Jonathan Trott is still a valued member of England’s ODI set-up
Jonathan Trott is a vital member of England's ODI side despite the batsman's relatively miserly strike-rate, writes Harry Kemble
Some England supporters may feel that Jonathan Trott’s innings in New Zealand’s victory in Hamilton was as predictable as the result was unexpected.
England’s number three has regularly been criticised – recently more than ever – for his inability to increase an ODI strike rate of 74.91 per hundred balls – a rate considered miserly in an era of ever-increasing scores.
In Sunday’s match, after clipping his first ball for four through mid-wicket, Trott took a further 60 balls to find the boundary again.
England will argue Trott vitally anchored the innings after the early loss of captain Alastair Cook, with the score on 11.
But his detractors say in a tight game where runs were precious, Kevin Pietersen, who was used at three in India to reasonable effect, should be the long-term option.
Historically, the side’s best batsman will be sent in at three to set the pace of the innings after having gauged the wicket and the strength of the opposition.
Trott is currently pencilled in to bat at three come June’s ICC Champions Trophy in England despite the clamour that grows for another batsman to be given a chance.
Last summer, the South African-born batsman averaged 53 in the ODI series against West Indies, Australia and South Africa with a run of scores of 42, 43 not out, 54, 17, 64 not out, 10, 23, 71 and 48.
But none were scored with a strike-rate above 80 – the considered the benchmark for today’s stellar one-day batsmen.
Trott, who has only hit two sixes in his 55-match ODI career, has often been cited since making his debut in 2009 for his slow-scoring hindering England.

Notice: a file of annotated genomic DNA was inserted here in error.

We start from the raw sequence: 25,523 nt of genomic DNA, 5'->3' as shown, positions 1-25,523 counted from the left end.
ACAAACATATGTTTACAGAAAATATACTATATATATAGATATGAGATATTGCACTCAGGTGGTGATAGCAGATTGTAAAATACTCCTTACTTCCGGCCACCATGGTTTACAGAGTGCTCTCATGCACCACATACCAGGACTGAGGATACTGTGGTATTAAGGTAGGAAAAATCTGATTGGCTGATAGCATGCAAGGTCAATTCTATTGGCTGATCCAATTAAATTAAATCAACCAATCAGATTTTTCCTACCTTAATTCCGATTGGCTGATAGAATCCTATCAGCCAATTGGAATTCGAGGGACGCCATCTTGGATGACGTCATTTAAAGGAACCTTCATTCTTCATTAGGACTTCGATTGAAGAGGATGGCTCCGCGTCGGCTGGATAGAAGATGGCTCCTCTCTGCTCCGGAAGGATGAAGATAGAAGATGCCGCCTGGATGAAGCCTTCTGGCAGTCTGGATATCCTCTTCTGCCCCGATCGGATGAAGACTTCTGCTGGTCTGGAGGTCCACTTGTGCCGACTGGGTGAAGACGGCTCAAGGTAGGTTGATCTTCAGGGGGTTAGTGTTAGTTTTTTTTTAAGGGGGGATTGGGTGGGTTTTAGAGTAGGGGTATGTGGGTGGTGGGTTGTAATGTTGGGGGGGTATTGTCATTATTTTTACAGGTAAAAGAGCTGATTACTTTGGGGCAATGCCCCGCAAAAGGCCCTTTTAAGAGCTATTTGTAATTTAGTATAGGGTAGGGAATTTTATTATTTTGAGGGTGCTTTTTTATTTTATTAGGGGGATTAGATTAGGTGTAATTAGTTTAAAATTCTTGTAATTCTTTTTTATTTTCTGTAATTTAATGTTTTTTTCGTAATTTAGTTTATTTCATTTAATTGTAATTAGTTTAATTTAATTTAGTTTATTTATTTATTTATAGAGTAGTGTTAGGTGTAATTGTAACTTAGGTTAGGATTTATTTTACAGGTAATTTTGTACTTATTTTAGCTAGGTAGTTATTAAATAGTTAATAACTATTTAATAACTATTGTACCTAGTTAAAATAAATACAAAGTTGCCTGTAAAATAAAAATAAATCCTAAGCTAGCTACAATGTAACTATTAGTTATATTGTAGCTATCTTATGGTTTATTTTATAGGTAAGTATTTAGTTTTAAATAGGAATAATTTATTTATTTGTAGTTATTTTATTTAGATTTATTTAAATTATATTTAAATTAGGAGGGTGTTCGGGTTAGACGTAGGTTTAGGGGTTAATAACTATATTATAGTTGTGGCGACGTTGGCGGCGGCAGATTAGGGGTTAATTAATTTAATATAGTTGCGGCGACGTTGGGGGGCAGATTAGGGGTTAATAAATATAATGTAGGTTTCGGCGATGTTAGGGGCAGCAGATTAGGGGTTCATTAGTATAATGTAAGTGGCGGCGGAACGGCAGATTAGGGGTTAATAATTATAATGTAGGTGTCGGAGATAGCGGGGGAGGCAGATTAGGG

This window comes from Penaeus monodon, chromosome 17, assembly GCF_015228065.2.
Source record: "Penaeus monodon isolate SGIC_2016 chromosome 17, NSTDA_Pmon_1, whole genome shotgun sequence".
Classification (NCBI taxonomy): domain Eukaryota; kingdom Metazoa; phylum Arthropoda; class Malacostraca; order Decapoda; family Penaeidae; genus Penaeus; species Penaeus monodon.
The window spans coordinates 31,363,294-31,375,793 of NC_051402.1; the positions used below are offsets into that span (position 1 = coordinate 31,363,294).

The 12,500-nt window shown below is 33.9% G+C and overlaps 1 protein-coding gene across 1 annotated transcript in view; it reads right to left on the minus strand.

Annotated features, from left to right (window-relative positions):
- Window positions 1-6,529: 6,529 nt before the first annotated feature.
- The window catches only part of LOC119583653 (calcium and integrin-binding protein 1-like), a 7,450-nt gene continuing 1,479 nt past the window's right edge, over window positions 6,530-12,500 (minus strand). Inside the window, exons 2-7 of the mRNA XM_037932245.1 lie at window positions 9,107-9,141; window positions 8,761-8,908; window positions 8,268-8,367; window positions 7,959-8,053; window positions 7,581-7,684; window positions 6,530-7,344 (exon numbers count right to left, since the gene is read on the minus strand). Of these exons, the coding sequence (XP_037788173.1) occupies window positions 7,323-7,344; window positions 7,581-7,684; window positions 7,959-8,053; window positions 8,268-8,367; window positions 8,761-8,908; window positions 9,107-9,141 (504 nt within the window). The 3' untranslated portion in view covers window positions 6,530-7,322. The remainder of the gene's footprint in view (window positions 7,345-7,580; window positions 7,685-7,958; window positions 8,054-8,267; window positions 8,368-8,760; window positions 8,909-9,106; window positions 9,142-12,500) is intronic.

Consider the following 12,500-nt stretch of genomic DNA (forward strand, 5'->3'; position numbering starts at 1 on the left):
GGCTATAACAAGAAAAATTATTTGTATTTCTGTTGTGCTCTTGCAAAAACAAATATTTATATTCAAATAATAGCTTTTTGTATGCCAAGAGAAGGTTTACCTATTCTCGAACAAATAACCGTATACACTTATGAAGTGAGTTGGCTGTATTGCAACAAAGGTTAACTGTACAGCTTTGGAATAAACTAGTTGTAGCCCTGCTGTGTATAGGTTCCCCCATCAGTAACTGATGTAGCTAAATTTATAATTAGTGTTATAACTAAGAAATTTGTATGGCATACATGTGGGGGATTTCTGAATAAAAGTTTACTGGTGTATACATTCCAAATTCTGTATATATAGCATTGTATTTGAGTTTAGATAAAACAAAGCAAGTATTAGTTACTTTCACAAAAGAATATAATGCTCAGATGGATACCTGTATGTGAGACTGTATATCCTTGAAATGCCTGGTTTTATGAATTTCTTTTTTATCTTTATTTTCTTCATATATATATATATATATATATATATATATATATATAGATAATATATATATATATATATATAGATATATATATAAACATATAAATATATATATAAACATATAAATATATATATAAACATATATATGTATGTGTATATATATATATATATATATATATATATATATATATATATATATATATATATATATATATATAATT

Memorably at Mohali in 2011 – a game England needed to win to stay in the series with India – Trott’s score 98* off 116 was eclipsed by Samit Patel blasting 70 off 43 deliveries. Needless to say India cantered to their victory target of 298 with four balls to spare.
Yet, Trott remains at three and it is easy to see why.
Under new regulations, teams understand that a solid platform in the first ten overs is essential if the big hitters are going to utilise the end of the innings.
Despite his much-criticised strike rate, Trott is the ideal candidate to provide the base from which England’s Pietersen, Eoin Morgan and now Jos Buttler can launch their assault.
Also in terms of runs scored, his record across the world is unrivalled within the England set-up.
In Asia – a problematic frontier for England – Trott’s average stands at 47 with Pietersen (45.5) and Morgan (36) behind.
Trott represents a marked contrast to other players with his dogged resistance – still a worthy attribute in ODI cricket – that not all England’s players have shown in recent matches.
Just ask Craig Kieswetter, who lost his place after poor shot selection put paid to any hopes he had of starting as England’s number one stumper.
England’s selectors are well aware that the Champions Trophy is a real opportunity to win their maiden 50-over ICC event and have earmarked Trott to help lead the charge.
Trott’s critics better get used to it because he is here to stay.